China's record on human rights under UN scrutiny for first time since Xi Jinping came to power
Government's expanding crackdown on dissent put in the international spotlight for the first time since Xi became president almost a year ago
Agencies in Beijing and Geneva
China defended its human rights record to the United Nations yesterday, insisting it has undertaken sweeping reforms, as Tibetan activists said more must be done to hold Beijing to account.
Yesterday's session in Geneva was the first time that Beijing's human rights record under President Xi Jinping had come under international scrutiny.
Special envoy Wu Hailong told the UN Human Rights Council in Geneva that China had lived up to a pledge made in 2009 when it was last under scrutiny by the watchdog.
"The Chinese government made a solemn commitment when China undergoes the next review, the world will see a China with a more prosperous economy, improved democracy and the rule of law, a more harmonious society and people living in greater happiness," Wu said.
In 2009, the council had urged China to make more efforts in areas including poverty reduction, judicial reforms and ethnic minority rights.
"Four years have passed, and I want to tell you that the above recommendations either have been implemented or are being carried out, and our commitment has been basically fulfilled," Wu said. All UN member states are meant to undergo similar reviews every four years.
In the run-up to Tuesday's review, human rights campaigners raised the alarm about the disappearance of Chinese activist Cao Shunli, who had been due to attend the session.
In a statement on Monday, the European Union's top diplomat, Catherine Ashton, urged Beijing to clarify what had happened to Cao, and to do nothing to hamper the participation of campaigners at the UN Human Rights Council.
Human Rights Watch, meanwhile, said China must demonstrate its commitment by ending a crackdown on human rights activists, including harassment, arbitrary arrest and torture, as well as stop muzzling the media and halt abuses against its Tibetan and Uygur minorities.
Some experts in China and abroad had thought Xi would be less hardline than his predecessors after he became president almost a year ago.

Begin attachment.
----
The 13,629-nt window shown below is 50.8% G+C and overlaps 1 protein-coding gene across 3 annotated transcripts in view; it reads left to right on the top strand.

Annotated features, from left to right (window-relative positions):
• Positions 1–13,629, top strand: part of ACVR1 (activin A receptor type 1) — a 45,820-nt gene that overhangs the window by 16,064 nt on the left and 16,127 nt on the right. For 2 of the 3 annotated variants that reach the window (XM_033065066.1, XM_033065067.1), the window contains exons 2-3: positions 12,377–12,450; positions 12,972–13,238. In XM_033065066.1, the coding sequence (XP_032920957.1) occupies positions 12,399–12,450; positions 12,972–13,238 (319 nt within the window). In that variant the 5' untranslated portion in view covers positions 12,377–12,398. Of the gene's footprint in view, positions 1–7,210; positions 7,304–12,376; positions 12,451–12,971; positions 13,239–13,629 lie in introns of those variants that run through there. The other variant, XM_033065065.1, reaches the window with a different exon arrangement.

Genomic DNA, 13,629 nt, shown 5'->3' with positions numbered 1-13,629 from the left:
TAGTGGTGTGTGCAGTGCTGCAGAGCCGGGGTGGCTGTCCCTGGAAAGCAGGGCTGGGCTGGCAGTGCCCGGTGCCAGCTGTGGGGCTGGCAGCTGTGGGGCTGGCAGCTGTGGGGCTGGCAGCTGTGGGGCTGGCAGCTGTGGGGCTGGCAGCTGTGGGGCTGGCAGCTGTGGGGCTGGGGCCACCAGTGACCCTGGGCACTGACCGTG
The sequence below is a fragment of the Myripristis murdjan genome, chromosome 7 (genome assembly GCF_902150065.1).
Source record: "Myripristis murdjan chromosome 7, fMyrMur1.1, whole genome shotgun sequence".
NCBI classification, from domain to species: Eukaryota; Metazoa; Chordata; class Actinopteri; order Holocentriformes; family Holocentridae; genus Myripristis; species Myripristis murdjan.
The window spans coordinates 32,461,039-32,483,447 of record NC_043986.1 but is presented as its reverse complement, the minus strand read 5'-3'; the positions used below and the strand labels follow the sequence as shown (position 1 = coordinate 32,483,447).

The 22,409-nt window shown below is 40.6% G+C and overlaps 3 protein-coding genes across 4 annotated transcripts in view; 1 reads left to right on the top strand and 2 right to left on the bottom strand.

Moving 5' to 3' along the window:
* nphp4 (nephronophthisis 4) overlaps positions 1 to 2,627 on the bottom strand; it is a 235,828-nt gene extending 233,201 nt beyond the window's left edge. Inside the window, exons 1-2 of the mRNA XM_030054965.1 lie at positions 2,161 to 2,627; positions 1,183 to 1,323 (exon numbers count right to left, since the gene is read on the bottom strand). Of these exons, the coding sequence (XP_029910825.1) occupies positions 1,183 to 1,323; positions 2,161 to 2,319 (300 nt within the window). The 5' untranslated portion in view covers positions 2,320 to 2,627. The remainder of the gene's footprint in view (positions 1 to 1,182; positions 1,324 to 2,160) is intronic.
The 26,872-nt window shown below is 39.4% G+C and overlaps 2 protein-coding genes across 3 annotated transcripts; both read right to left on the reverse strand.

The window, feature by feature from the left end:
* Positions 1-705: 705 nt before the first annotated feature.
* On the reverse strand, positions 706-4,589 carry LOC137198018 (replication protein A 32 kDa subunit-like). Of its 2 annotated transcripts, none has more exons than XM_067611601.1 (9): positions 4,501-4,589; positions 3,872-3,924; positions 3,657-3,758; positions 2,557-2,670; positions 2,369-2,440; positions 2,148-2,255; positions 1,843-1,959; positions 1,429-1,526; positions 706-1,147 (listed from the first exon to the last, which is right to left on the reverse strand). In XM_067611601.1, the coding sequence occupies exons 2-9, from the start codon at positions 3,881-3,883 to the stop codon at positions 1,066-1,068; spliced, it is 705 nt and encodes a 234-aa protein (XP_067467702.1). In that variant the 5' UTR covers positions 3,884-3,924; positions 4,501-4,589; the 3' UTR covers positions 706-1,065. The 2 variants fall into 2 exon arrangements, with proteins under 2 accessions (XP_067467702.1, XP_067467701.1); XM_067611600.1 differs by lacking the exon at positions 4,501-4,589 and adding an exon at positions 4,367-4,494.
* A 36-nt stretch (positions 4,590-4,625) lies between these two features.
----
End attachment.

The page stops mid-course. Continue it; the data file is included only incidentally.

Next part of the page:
Instead, critics say Xi has presided over a clampdown that has moved beyond the targeting of dissidents calling for political change. For example, authorities have detained at least 16 activists who have demanded officials publicly disclose their wealth, as well as scores of people accused of online "rumour-mongering".
"Xi Jinping has definitely taken the country backwards on human rights," rights lawyer Mo Shaoping said in Beijing.
"Look at the number of people who are being locked up and the measures that are being taken to lock them up."
The council has no binding powers. Its rotating membership of 47 states does not include China, although Beijing is expected to run for a spot next month.
Before the meeting, Maya Wang, an Asia researcher at New York-based Human Rights Watch, said diplomats were likely to raise questions over China's crackdown on dissent, the death penalty and the use of torture among other topics.
Of special concern, Wang said, was the arrest in August of activist Xu Zhiyong , who had called for officials to reveal their wealth.
Wang also cited the September disappearance of Cao Shunli, who had helped stage a sit-in this year outside the Foreign Ministry to press for the public to be allowed to contribute to a national human rights report.
On Sunday, Chinese police arrested Wang Gongquan , a well-known venture capitalist, Wang's lawyer, Chen Youxi, said on his microblog. Wang had helped lead a campaign for the release of another activist.
Rights lawyer Li Fangping did not believe China was ready for a seat on the human rights council. "There is still a huge number of citizens for whom a lack of human rights is a growing problem."
Reuters, Agence France-Presse